Hackers hide behind fake Microsoft Teams notification to steal victim credentials

News by Rene Millman

Credential stealing attack uses Microsoft Teams notificaiton, numerous URL redirects, to conceal from email protection services.

Security researcher have found that hackers are impersonating a notification from Microsoft Teams to steal the credentials of employees.

According to a blog post by Abnormal Security, cybercriminals have crafted convincing emails that impersonate automated notification emails from Microsoft Teams.

The landing pages that host both attacks look identical to the real webpages, and the imagery used is copied from actual notifications and emails from this provider. In one of the attacks, the sender email originates from a recently registered domain, “sharepointonline-irs.com”, which is not associated to either Microsoft or the IRS, according to researchers.

They added that the attack uses numerous URL redirects to conceal the real URL used that hosts the attacks. This tactic is employed in an attempt to bypass malicious link detection used by email protection services.

“In one attack, the email contains a link to a document on a domain used by an established email marketing provider to host static material used for campaigns. Within this document there is an image urging the recipient to log in to Microsoft Teams. Once the user clicks this image, the URL takes the recipient to a compromised page which impersonates the Microsoft Office login page,” said researchers.

Another attack saw a URL redirect hosted on YouTube, then redirected twice to the final webpage which hosted another Microsoft login phishing credentials site.

Researchers warned that should the recipient fall victim to this attack, this user’s credentials would be compromised. “Additionally, since Microsoft Teams is linked to Microsoft Office 365, the attacker may have access to other information available with the user’s Microsoft credentials via single-sign on,” they added.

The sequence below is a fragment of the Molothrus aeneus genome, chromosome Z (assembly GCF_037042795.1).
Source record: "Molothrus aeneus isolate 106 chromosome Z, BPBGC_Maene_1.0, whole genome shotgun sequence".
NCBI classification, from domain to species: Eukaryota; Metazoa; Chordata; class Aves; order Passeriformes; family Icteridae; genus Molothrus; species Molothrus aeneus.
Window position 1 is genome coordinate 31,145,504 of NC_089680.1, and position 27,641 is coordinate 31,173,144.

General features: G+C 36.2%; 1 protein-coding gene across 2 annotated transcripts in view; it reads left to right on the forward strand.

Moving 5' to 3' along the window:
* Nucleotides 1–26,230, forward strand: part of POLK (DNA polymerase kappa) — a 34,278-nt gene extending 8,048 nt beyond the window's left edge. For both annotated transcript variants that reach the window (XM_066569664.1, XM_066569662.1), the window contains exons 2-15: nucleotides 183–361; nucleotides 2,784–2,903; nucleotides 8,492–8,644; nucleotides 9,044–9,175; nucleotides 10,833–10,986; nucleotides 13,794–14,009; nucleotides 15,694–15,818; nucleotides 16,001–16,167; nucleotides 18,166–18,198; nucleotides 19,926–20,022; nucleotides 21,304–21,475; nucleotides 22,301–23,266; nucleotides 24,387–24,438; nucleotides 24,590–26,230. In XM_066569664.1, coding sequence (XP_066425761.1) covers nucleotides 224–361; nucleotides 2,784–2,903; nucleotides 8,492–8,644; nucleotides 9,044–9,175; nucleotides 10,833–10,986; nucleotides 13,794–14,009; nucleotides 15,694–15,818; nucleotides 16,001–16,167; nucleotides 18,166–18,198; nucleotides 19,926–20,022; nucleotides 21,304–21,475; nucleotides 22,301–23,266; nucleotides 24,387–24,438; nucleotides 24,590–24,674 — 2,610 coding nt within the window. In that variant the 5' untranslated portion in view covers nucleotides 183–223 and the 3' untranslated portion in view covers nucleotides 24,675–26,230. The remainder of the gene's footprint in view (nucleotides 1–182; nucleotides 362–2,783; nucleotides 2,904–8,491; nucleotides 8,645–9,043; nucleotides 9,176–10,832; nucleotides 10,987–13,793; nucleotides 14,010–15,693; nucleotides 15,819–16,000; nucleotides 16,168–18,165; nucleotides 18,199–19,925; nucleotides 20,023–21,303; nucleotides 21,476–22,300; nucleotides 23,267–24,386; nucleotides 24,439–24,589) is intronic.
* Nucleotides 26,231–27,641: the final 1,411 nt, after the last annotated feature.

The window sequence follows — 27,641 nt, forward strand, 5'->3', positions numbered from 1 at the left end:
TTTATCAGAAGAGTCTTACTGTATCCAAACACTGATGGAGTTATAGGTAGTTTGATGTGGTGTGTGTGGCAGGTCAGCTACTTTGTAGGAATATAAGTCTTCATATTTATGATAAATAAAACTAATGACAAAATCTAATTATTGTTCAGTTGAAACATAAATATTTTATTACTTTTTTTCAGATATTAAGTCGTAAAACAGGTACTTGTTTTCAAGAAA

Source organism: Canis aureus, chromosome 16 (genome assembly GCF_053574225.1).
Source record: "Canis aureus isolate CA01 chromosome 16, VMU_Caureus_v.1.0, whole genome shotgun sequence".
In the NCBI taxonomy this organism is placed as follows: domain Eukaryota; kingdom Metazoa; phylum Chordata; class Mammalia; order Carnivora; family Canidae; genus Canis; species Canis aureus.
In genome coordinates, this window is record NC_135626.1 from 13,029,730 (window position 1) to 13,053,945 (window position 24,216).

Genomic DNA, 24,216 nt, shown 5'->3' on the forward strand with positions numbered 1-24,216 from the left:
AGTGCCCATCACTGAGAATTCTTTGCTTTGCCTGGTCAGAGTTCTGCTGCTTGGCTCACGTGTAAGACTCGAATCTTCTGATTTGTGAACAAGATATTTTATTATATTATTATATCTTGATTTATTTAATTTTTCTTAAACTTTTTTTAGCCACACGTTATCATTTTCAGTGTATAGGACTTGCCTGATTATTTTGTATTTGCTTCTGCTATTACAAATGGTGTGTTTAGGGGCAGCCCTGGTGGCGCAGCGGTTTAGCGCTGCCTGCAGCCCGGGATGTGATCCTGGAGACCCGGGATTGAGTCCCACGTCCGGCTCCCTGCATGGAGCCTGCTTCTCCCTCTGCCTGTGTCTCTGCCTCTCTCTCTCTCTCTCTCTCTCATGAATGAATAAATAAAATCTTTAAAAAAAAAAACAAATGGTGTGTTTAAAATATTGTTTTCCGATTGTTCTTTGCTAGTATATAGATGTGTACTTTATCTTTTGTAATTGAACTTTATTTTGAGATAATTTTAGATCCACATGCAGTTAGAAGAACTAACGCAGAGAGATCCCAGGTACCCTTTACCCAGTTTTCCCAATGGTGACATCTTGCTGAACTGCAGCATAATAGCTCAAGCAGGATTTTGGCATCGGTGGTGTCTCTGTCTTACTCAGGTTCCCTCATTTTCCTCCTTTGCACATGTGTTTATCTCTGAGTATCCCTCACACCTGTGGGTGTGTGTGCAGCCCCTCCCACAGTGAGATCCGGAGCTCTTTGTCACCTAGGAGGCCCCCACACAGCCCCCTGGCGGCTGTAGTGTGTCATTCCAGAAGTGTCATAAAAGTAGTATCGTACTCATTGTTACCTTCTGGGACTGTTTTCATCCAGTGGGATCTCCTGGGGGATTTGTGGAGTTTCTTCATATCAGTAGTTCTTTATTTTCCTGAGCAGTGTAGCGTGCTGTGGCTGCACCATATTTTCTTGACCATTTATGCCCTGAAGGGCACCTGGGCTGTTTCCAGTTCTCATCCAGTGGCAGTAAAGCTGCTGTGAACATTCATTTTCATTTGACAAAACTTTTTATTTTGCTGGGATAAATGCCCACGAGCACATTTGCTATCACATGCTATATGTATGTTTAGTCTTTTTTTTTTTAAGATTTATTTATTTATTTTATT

Researchers said the attacks were effective as the email and landing page the attackers created were convincing.

“The webpages and the links the email direct to are visually identical to legitimate Microsoft Teams and Microsoft login pages. Recipients would be hard-pressed to understand that these sites were set up to misdirect and deceive them to steal their credentials,” said researchers.

Ed Bishop, chief technology officer at Tessian, told SC Media UK that opportunistic hackers are taking advantage of the fact that people are working remotely, impersonating trusted collaboration tools like Microsoft Teams and Zoom to trick people into clicking malicious links to fake websites and sharing credentials.

“It's critical that business leaders and IT security teams educate staff about the threats on email at this time and provide simple advice on how to spot a potential scam when they're away from the office,” he said.

Chris Bates, CISO at SentinelOne, told SC Media UK that a patch was announced on 20 April and users should update immediately.

“It’s also a good idea to develop the habit of never clicking a link from an email. Avoid clicking links or dialling telephone numbers that request personal information, credit card numbers, or account passwords. Instead, go to the page from a bookmark in your browser, or look up the address in an internet search engine. Similarly, always double-check any phone number you’re asked to call either through a web search or looking at your previous correspondence,” he said.

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